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|Summary of Question:||Ladies & Turbans.|
|Date Posted:||Monday, 6/14/1999 11:41 PM MDT|
I'm currently living in Malaysia i am a moderate Sikh, and i have been noticing for sometime now that some Sikh women here in Malaysia have taken AMRIT and they cover their heads with turban that looks like the turban that men usually wear. Now i don't know why / what is that for and i also noticed that they behave very weirdly when they are in the crowd of other Sikhs in the gurdwara, they are always among themselves only .I suppose they regard themselves very highly and above of all the other Sikhs. Is it written anywhere is GURU GRANTH SAHIB JI that women HAVE to wear turban once they have taken AMRIT. All as far as i know is that one is only required to tie her hair neatly and cover her head. The normal practise among the women here when they take the amrit they will cover their head with a scarf and then a duppatta. So please enlighten me on this issue,i will really appreciate it correct me if i am wrong in anyway.
Wahe Guru ji ka Khalsa, Wahe Guru ji ki fateh.
Dear Guruji's Child,
I'll begin to answer your question with a question. How can we understand anything in the truth of what it is in itself, if we overlay our own negative opinions onto the phenomenon we're attempting to understand? The cognitive way of stating this is to say, <In order to understand the truth of anything, we have to have a Neutral Mind>. The social way of stating this same principle is to say <As a Sikh, in order to understand anyone, we first have to be Tolerant>.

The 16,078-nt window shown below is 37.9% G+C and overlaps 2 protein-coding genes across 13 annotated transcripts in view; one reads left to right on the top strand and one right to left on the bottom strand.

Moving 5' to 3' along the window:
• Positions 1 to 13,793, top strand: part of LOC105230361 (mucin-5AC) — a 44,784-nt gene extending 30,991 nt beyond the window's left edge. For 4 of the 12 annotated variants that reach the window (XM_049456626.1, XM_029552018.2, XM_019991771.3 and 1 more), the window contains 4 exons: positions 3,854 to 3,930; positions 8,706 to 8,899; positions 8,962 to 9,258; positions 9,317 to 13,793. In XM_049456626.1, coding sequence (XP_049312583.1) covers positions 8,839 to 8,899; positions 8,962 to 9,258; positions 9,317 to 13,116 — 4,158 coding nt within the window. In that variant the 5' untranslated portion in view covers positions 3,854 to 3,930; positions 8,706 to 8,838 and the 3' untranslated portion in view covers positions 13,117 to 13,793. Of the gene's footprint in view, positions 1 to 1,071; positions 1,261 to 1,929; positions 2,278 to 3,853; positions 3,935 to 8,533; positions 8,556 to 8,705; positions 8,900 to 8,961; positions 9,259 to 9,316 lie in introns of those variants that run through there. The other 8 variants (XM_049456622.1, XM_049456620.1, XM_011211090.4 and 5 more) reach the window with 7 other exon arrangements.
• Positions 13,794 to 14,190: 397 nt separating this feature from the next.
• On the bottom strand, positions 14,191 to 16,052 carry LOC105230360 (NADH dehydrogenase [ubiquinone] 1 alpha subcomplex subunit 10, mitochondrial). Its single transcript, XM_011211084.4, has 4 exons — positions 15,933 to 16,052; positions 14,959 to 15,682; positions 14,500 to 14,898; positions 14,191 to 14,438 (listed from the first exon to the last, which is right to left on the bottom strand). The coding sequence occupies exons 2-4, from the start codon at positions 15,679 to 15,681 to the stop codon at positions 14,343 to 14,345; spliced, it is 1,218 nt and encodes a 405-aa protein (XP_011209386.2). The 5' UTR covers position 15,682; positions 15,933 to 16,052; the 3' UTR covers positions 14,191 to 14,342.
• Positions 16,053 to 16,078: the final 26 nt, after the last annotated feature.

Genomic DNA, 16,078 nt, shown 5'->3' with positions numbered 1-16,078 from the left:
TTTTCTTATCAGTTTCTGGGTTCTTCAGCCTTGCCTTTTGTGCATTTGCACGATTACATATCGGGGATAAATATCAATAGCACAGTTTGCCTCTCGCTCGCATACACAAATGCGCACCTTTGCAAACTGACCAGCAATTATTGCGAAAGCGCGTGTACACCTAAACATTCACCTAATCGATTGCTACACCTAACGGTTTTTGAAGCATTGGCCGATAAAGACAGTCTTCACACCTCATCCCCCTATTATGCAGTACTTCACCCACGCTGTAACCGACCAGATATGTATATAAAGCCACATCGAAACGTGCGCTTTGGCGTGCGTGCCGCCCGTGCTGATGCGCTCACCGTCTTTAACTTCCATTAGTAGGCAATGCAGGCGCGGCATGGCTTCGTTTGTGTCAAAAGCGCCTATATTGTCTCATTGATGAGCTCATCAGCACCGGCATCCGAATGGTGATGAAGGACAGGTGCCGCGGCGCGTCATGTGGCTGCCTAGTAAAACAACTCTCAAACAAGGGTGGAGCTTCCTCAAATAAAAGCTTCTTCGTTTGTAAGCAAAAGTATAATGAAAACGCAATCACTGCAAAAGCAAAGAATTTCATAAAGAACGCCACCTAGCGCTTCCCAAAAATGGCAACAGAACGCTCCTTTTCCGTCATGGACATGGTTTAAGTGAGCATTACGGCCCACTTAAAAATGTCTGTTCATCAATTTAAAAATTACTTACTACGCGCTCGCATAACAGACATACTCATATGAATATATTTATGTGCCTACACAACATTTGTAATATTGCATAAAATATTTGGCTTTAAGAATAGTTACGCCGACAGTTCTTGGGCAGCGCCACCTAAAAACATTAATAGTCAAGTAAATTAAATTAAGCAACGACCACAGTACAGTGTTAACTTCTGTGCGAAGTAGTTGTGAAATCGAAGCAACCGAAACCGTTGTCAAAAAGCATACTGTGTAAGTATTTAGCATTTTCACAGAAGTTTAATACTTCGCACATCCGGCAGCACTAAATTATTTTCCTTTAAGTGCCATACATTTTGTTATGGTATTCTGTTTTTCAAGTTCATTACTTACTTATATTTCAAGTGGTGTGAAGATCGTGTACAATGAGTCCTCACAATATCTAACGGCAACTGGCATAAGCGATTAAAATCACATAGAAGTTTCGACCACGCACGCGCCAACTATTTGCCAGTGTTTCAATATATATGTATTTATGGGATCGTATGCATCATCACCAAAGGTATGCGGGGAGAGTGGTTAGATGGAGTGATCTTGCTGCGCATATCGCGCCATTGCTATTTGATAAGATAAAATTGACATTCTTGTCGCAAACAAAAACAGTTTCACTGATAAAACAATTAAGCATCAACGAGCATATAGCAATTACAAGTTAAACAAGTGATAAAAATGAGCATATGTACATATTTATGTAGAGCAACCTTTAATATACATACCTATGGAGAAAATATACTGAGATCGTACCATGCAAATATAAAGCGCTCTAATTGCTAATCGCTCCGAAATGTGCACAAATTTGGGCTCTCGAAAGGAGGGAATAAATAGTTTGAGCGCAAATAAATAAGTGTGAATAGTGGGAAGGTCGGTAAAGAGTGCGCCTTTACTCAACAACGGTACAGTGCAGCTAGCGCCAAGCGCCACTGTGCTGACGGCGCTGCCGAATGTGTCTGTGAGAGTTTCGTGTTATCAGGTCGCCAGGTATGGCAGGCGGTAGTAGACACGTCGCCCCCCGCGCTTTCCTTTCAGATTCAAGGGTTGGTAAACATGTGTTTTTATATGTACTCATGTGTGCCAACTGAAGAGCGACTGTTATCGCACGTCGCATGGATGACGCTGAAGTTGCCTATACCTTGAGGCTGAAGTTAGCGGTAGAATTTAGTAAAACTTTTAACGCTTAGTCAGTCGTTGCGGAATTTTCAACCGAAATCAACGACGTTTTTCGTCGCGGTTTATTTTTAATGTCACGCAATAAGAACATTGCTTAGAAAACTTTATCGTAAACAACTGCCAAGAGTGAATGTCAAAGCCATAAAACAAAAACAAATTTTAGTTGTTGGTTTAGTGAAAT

The truth of this matter is, I have no idea how to answer your question about the people you're talking about, because you haven't described their behavior neutrally or objectively. Instead, you've projected prejudice, generalization, presumption of others' motives (ie., you said <I suppose they regard themselves very highly and above of all the other Sikhs>). How do you know that? What do you mean by <weird>? One could as well consider that perhaps you seem weird to them. Are you better than them? Honestly, if I personally were young, exploring something I considered beneficial, and surrounded by others judging me as you seem to be judging them, I'd be somewhat apprehensive of approaching you also.
De facto traditions within dharma are neither good or bad in themselves. They are only good if they further the progress of dharma. Sometimes, some traditions obstruct the progress of dharma. In many cultures, including traditional marriage and dowry practices in Punjabi culture, men and boys are given preferential treatment over women and girls. Is that a <Good> tradition? As women arise to become stronger and have a greater sense of their own sovereign, soulful integrity before God and Guru, they are becoming fed up with being demure and submissive in the face of traditions that oftentimes glorify the male ego at their own expense. In such cases, the world had best step out of the way, because our Gurus taught the social equality of women and the spiritual elevatedness of women, and there is no longer any basis for women to be passive in the face of <traditions> that hold them back or make them subject to the wills of men. They are subject only to the Will and Hukam of God and Guru, and they, as teac
hers, also have many things for all of us to learn. We've closed our eyes and blocked our ears for too long to what the virtue of woman has to teach us about how to overturn the corruptions of worldly politics that have plagued humankind for aeons. Men often easily overlook the flaws of other men, and many of these flaws (in the form of <traditions>) are killing us all.
To be Sikh is to become wise. Becoming wise means to wake up (daily in the ambrosial hours, and continually throughout the day). Waking up is sometimes painful. And there is no remedy for the pain of waking up except love for the Guru.
Please explain again, in neutral, wise language, what is the problem with women wearing a turban if they, bowing before Guruji, choose to do so? Who is anyone to regulate and control how others worship and present their dharma to the world? What wrong are they doing? What right are we doing if we stand in their way? Weigh them both, and please answer.
Krishna Singh Khalsa